top of page
Recent Posts

Slide Decks & Stage Production

Very early in my career in the meetings industry, I planned a recognition event in Dallas, Texas. During the stage presentation, we had two large screens flanking the stage where the power point was showing. I put an inordinant amount of time into designing the slide was my first time doing this for an event. Oh, gosh was I proud of my work and so excited when we got into the ballroom for set up the morning of the event. I brought my CD (yes, this was before thumb drives and Drop Box) to our A/V liaison at the A/V hutch so we could review the slide show to gauge against the script and make sure everything matched up. I'd used the same "fancy font" in the slide deck we'd used for our invitations for visual cohesion. Well, guess what? I know this may sound so elementary....but because I designed the original on my desktop and we were using the A/V company's laptop at the event...they didn't have this particular font in their system! (This was years before wi-fi availability in hotels) At this point, we're two hours out from showtime and had to redo the entire presentation. Thankfully, this was a quick fix for our A/V partner and a huge learning experience for me that changed how I approached designing slide decks forever more. (The experience also piqued my curiosity to become more intelligent about stage production overall...and that's another story for another time, I promise!) As power point programs have become easier to work with, I'm still surprised how often I go to programs and events that are so elegantly designed...and then the lights go down for the presentation and up pops a bland, boring slide deck. The visual experience at events matters. What the audience SEES while listening can make a difference in what they take away from the event. And, I say this with the caveat that listening is most important. Use the slides sparingly to drive a point home. Carry the "branding" for your event all the way through...

  • Acknowledge Your Company/Organization: Include the company or associations logo on the bottom left or right on EVERY SLIDE. (Make it small so it doesn't compete with the main slide copy)

  • Brand The Event: Have an event logo? Use it on the welcome slide as a standalone and then, if space permits, slot that baby in on every slide (smaller), either alongside the company logo on the bottom or at the top right.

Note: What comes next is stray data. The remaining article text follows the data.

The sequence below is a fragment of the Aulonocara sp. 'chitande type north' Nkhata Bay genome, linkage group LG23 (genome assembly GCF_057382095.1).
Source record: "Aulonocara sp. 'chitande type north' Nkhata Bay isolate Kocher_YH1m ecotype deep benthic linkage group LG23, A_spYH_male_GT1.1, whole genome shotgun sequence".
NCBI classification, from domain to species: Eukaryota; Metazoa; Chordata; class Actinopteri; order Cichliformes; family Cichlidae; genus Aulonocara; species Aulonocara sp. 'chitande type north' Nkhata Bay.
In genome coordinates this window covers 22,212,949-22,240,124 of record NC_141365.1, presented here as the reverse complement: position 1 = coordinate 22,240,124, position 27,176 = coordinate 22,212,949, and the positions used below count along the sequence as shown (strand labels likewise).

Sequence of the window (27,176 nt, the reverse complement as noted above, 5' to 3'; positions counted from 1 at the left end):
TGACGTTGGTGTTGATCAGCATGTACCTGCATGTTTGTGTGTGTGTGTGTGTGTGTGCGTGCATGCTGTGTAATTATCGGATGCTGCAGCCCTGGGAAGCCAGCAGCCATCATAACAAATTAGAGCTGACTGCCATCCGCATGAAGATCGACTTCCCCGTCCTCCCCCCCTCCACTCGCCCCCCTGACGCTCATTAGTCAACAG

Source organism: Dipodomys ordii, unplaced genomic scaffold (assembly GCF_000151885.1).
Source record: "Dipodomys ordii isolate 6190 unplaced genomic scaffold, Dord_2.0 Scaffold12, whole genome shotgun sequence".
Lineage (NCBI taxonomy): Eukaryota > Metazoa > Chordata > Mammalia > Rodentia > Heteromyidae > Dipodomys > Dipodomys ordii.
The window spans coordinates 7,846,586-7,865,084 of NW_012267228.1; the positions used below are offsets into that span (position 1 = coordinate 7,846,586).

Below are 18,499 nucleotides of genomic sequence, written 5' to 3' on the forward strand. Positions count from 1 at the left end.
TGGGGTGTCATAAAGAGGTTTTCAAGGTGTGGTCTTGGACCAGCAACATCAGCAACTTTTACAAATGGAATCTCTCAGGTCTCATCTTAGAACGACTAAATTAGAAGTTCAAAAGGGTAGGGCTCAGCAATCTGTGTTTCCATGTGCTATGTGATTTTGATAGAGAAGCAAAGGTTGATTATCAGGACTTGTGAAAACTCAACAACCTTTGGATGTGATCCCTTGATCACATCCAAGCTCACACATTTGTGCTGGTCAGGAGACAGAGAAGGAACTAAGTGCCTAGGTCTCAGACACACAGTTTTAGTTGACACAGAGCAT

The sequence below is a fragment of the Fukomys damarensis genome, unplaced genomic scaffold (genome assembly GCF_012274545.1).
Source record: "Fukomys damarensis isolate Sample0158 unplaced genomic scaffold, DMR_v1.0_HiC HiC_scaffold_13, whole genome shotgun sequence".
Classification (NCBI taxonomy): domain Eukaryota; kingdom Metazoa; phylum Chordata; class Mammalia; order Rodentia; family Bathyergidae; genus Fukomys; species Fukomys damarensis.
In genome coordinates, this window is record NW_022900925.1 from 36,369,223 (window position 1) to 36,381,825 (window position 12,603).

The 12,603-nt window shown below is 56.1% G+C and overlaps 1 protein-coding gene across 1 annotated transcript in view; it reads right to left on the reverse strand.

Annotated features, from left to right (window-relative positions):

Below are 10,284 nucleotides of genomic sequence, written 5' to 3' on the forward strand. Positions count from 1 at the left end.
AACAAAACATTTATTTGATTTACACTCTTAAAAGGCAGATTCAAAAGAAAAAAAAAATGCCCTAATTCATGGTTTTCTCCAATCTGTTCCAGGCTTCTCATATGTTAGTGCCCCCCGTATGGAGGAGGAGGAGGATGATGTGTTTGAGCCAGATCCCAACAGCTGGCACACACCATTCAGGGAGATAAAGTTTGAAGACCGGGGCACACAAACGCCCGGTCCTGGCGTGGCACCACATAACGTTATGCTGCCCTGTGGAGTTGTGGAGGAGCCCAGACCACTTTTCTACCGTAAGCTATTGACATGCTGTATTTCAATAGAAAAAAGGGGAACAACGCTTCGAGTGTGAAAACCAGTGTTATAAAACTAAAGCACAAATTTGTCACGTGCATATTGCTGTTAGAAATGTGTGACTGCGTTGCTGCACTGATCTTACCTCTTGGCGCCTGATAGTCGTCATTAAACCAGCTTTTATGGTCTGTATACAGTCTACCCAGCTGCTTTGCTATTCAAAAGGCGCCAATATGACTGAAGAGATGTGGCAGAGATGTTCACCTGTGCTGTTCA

• Sponsor Loops: Providing exposure for sponsors makes them happy! Create a SEPARATE slide deck (that can have a totaly different look) as a loop that houses one sponsor logo on each slide. For fundraising events, interspers nuggets of information between the logo slides. Have the loop playing when the ballroom doors open and during dinner for visual embellishment. (And don't forget to reserve a "switcher" with the A/V company...)

  • Slide Bckground Colors: This is generally determined based on the logos you're working with. While most of us agree that a black background is oh-so-chic, it won't work if all the logos/artwork you have to place in the slide deck have a white background! Always ask if artwork with a clear background is available and build that file for ultimate design freedom. And if you're stuck with a bunch of logos with white backgrounds, well...wait for it...the background color needs to be white!

  • Fonts: I learned my lesson the first time! Now I always connect with the A/V contact BEFORE I begin designing slide decks to tell them which font I desire to use and learn if the font is in their existing system. At that point, if it's critical to use a specific font to brand the event, we make sure they have the font in their system. And if matching fonts doesn't matter, then I always go with Century Gothic because it's a CLEAN, SIMPLE and ELEGANT font to use! (And I use Georgia or Times New Roman italicized to break up copy or emphasize something)

  • Slide Deck Sizing: This one's a biggie now! WIDE-SCREEN is becoming the norm in venues and A/V equipment. Guess what? If you don't ask the A/V partner what size screens are being used BEFORE you begin laying out the presentation, you may be in for a big surprise! Wrong sizing means the presentation will look stretched or narrow on the screen.

  • Embedding Videos: Nowadays, having a short video to show is pretty normal. HOW that's done can be tricky! If you embed the video into the slide show for the sake of cohesion (and the A/V company isn't using "switchers") remember this: When you go to test the video in the presentation on your own computer, it does NOT guarantee that the embedded link will work once you're onsite. If the video is linked to a web address, that means the venue must have speedy Wi-Fi for you. The safest thing to do? Spring to pay for switchers and let the video stand alone!

The mirror side of what the audience "sees" is how you make them "feel" during the stage experience to stir emotions ...and I'll share my thoughts on that next week!

Want me to evaluate the slide decks you're currently working with or engage my services to makeover or juice up slide decks for you? Feel free to reach out and let's have a look at how to elevate the visual experience at your next event! l

bottom of page